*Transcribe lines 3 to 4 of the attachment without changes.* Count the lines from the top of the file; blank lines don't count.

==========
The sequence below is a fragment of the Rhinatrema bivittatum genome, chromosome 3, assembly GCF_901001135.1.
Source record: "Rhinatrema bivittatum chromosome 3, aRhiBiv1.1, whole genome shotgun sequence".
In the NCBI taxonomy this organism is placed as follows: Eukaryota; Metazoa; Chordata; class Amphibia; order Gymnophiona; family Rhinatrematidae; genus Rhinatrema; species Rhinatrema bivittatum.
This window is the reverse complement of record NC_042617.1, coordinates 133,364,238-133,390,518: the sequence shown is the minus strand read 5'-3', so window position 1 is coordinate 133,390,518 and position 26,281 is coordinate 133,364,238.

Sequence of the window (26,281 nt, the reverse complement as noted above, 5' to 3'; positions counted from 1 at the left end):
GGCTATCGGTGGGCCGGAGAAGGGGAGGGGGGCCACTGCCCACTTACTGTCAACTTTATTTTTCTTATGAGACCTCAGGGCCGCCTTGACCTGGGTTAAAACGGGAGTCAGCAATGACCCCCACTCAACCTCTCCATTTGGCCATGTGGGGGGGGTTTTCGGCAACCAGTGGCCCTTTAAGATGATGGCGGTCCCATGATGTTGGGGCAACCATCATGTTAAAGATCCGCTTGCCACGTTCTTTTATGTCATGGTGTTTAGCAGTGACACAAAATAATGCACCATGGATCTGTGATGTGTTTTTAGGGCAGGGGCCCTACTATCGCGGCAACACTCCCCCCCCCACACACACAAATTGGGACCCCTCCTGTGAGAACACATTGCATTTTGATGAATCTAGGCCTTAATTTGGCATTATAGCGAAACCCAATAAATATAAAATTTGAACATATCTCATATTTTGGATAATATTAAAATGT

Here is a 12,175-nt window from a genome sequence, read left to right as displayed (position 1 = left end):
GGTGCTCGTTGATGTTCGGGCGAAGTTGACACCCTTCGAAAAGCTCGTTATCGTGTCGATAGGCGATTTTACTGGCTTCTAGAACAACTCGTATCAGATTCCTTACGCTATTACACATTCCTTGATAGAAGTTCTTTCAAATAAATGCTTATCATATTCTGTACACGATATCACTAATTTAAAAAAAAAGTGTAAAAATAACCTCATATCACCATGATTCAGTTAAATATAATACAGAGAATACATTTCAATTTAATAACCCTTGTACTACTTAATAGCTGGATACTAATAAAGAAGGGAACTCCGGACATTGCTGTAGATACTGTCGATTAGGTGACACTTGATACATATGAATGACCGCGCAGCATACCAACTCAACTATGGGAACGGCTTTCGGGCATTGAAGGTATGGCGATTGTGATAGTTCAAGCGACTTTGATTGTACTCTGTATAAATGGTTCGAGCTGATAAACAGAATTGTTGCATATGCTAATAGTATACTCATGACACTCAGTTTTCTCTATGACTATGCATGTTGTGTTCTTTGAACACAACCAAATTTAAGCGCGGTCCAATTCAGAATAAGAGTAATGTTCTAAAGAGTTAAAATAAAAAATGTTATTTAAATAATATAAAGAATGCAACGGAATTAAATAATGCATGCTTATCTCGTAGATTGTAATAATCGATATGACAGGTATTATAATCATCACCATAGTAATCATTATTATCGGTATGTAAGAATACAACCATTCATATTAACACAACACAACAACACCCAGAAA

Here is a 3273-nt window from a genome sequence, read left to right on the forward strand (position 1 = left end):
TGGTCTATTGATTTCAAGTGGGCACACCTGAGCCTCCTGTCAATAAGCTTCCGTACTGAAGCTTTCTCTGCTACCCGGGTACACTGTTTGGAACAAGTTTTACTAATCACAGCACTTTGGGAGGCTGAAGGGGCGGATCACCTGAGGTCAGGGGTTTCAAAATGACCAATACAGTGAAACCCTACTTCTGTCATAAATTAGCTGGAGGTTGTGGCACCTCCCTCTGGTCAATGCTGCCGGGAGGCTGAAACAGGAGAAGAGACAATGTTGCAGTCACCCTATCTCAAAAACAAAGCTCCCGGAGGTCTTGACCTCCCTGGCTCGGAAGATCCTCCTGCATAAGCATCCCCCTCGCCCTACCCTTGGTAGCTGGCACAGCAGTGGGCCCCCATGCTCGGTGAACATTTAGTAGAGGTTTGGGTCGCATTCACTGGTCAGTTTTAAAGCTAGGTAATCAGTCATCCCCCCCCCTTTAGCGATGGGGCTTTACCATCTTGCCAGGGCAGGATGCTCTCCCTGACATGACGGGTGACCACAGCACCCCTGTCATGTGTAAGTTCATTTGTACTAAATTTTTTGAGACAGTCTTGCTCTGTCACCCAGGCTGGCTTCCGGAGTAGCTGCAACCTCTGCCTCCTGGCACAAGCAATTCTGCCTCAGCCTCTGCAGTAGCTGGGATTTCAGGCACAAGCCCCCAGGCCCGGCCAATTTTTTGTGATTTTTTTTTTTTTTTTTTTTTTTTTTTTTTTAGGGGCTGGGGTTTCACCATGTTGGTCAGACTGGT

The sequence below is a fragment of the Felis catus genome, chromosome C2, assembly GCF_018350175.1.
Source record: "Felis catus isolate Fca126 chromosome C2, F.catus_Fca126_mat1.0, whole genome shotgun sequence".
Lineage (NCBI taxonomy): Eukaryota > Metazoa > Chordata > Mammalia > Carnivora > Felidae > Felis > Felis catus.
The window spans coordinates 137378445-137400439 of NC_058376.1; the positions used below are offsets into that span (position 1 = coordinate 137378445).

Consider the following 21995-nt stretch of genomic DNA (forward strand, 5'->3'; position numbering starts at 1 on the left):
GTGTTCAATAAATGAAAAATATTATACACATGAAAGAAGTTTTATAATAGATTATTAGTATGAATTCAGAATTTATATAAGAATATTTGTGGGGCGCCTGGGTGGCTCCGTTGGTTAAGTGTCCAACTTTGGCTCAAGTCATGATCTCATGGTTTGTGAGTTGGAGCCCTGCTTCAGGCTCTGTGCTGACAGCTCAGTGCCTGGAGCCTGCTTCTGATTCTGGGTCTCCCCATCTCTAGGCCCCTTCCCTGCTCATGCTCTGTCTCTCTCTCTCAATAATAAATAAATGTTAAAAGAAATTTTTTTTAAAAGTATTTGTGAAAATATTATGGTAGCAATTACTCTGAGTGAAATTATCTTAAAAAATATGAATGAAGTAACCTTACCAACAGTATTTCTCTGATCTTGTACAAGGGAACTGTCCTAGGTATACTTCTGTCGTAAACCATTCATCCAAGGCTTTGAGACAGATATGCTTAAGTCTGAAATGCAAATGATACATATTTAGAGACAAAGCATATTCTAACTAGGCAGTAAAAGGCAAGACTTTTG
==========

In the NCBI taxonomy this organism is placed as follows: Eukaryota; Metazoa; Chordata; class Amphibia; order Gymnophiona; family Rhinatrematidae; genus Rhinatrema; species Rhinatrema bivittatum.
This window is the reverse complement of record NC_042617.1, coordinates 133,364,238-133,390,518: the sequence shown is the minus strand read 5'-3', so window position 1 is coordinate 133,390,518 and position 26,281 is coordinate 133,364,238.